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Position statement and considerations for remotely delivered pulmonary rehabilitation services

Lucy Gardiner University of Leicester, Leicester, U.K. and University of Birmingham, Birmingham, U.K. , Anna Alderslade NENC Respiratory Clinical Network, NHS England. , Frances Butler York and Scarborough Teaching Hospitals NHS Foundation Trust, York, U.K , Emma Chaplin University of Hospitals of Leicester NHS Trust, Leicester, U.K. , Rachael Colclough University Hospitals Birmingham NHS Foundation Trust, Birmingham, U.K. , Jane Douglas Hywel Dda University Health Board, U.K. , Siobhan Hollier BOC Healthcare. , Jack Plumbe RespiriCare , Laura Graham Homerton Healthcare NHS Foundation Trust, U.K. , Claire Nolan Brunel University London and Guy’s and St Thomas’ NHS Foundation Trust, U.K. , Kelly Wainwright Solent NHS Trust, Southampton, U.K. , Agnieszka Lewko Coventry University


Lucy GardinerUniversity of Leicester, Leicester, U.K. and University of Birmingham, Birmingham, U.K,,

  • Abstract
  • Full text
  • References
  • Appendices

Statement and methods of development

The challenge of access to pulmonary rehabilitation (PR) and meeting associated service demand is certainly not new. However, the COVID-19 pandemic set an unprecedented challenge evoking rapid adaptation of services. An inherent spotlight has been placed on remotely delivered services. As we look beyond the height of this pandemic, it is important to reflect and consider what has been learnt, and emerging perspectives on the future of PR service delivery.

This document updates the ‘ACPRC statement and considerations for the remote delivery of pulmonary rehabilitation services during the COVID-19 pandemic’ (1) and seeks to provide pragmatic practical guidance for remotely delivered models of PR for healthcare professionals that should be used alongside local guidance. The recommendations provided are for guidance only, and may be updated in response to further national guidelines and new evidence.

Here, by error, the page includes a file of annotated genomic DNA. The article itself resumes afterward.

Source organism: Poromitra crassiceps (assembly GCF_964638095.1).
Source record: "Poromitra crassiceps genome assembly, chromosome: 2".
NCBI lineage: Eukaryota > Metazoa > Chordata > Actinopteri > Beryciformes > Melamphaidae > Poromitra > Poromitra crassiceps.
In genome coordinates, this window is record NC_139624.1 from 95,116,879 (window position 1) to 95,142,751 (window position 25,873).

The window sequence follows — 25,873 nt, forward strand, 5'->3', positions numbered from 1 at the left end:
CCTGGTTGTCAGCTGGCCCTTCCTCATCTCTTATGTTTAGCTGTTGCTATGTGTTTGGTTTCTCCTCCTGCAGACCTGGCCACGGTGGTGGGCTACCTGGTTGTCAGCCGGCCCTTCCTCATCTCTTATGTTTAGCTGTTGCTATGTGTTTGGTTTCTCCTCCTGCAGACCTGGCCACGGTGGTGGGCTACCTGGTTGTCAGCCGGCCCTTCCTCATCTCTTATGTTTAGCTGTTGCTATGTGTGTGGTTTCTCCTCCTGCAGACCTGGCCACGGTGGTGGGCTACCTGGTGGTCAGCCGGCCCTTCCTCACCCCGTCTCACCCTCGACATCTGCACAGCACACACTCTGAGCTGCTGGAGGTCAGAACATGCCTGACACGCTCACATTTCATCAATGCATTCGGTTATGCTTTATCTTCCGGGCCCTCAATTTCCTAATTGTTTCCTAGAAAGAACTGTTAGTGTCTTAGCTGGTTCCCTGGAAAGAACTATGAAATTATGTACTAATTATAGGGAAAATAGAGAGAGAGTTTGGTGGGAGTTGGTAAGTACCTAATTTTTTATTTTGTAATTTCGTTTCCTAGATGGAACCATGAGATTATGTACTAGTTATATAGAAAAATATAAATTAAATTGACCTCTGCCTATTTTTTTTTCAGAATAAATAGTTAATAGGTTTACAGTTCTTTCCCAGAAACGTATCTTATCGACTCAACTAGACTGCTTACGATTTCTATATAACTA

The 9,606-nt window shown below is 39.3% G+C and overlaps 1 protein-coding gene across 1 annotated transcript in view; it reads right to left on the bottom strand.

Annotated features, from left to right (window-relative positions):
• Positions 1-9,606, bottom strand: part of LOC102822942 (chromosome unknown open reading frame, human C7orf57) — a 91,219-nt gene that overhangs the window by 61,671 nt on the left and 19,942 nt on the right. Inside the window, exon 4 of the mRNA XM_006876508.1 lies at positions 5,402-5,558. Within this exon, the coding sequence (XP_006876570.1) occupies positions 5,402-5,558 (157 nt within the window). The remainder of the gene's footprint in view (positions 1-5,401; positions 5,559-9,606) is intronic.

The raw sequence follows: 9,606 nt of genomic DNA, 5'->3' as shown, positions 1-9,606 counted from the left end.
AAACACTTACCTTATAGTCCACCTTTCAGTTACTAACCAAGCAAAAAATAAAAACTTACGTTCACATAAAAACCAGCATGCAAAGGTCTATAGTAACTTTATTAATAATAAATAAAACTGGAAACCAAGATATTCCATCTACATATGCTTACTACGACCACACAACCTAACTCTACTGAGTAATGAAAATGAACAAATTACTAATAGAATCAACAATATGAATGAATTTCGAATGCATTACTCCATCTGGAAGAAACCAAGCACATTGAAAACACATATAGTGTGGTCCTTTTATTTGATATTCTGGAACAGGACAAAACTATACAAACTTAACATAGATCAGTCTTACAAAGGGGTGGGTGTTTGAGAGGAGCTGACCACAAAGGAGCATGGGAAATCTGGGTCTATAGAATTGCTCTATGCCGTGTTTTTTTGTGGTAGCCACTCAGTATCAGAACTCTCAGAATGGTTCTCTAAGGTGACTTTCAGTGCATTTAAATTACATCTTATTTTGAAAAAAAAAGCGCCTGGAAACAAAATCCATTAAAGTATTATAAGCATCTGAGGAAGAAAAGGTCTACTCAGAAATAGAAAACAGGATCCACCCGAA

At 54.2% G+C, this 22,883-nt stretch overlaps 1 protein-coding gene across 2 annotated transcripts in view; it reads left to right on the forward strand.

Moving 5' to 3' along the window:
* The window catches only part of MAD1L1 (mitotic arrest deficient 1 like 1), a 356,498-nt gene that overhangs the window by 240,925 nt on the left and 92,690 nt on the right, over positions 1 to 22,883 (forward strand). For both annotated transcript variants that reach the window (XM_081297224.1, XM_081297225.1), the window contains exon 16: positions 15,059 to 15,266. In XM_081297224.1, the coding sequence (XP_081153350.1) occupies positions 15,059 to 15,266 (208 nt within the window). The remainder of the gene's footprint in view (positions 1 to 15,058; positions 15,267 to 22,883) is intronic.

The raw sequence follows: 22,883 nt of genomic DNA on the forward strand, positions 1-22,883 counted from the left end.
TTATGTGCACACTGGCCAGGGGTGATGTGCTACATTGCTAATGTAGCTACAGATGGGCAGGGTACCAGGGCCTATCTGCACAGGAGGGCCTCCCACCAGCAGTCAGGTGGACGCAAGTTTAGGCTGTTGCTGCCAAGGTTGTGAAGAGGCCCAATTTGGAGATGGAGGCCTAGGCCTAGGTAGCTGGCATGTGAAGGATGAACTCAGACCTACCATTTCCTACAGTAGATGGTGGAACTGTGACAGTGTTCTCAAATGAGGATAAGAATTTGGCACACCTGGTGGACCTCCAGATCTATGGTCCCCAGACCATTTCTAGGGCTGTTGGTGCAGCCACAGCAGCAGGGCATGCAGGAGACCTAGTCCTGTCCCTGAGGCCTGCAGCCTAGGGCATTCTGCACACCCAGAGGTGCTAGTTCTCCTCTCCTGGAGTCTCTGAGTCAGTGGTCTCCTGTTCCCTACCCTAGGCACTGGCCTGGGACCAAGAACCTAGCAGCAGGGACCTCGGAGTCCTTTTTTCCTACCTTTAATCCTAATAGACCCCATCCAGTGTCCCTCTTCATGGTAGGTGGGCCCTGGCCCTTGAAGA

An online survey of PR healthcare professionals (ACPRC pulmonary rehabilitation provision during COVID-19 and beyond!) was conducted in the development of this document to scope current practice in PR services across the U.K. Informed by queries received by the ACPRC, the survey was first conducted in 2020 and repeated in July 2021 with the aim of capturing a snapshot of practice, one-year post onset of the COVID-19 pandemic. The survey was publicised and disseminated via Twitter using the @theACPRC handle, with request that one team member completed on behalf of their service. A summary of the 21 responses can be found in Appendix 1 which served to inform the content of this document.

A literature review was undertaken to identify and integrate relevant published trials since the 2021 Cochrane review of telerehabilitation for people with chronic respiratory disease (2). Details of the search strategy can be found in Appendix 2 and summary of study characteristics and outcomes in Appendix 3.

Anonymous feedback from four PR services was collated and analysed to identify common themes in experiences of remotely delivered PR services. A summary of this process and collated feedback can be found in Appendix 4.

Key terms

  • Remotely delivered models – the delivery of pulmonary rehabilitation services at a distance; the interaction between healthcare professional and participant using communication and information technologies, that may take place in real-time (synchronously) or asynchronously (1). It may be delivered by a virtual platform, an online web application or programme, or referred to as telerehabilitation (note: this terminology is used where studies have reported it).
  • Field walking tests are commonly employed to evaluate exercise capacity, prescribe exercise, and evaluate treatment response in chronic respiratory diseases (3). The most valid, reliable and responsive ones are the six-minute walk test (6MWT), incremental (ISWT) and endurance walk test (ESWT).
  • NACAP – the National Asthma and COPD Audit Programme is commissioned by the Healthcare Quality Improvement Partnership (HQIP), as part of the National Clinical Audit and Patient Outcomes Programme (NCAPOP), and currently covers England and Wales. The programme is led by the Royal College of Physicians (RCP) and includes a pulmonary rehabilitation workstream.
  • PRSAS – the Pulmonary Rehabilitation Services Accreditation Scheme was launched in April 2018, and is run by the Royal College of Physicians (RCP).

2023 Journal (Vol. 55 Issue1)
Journal of the Association of Chartered Physiotherapists in Respiratory Care. Volume 55. Issue 1. 2023. Article on: p64-112
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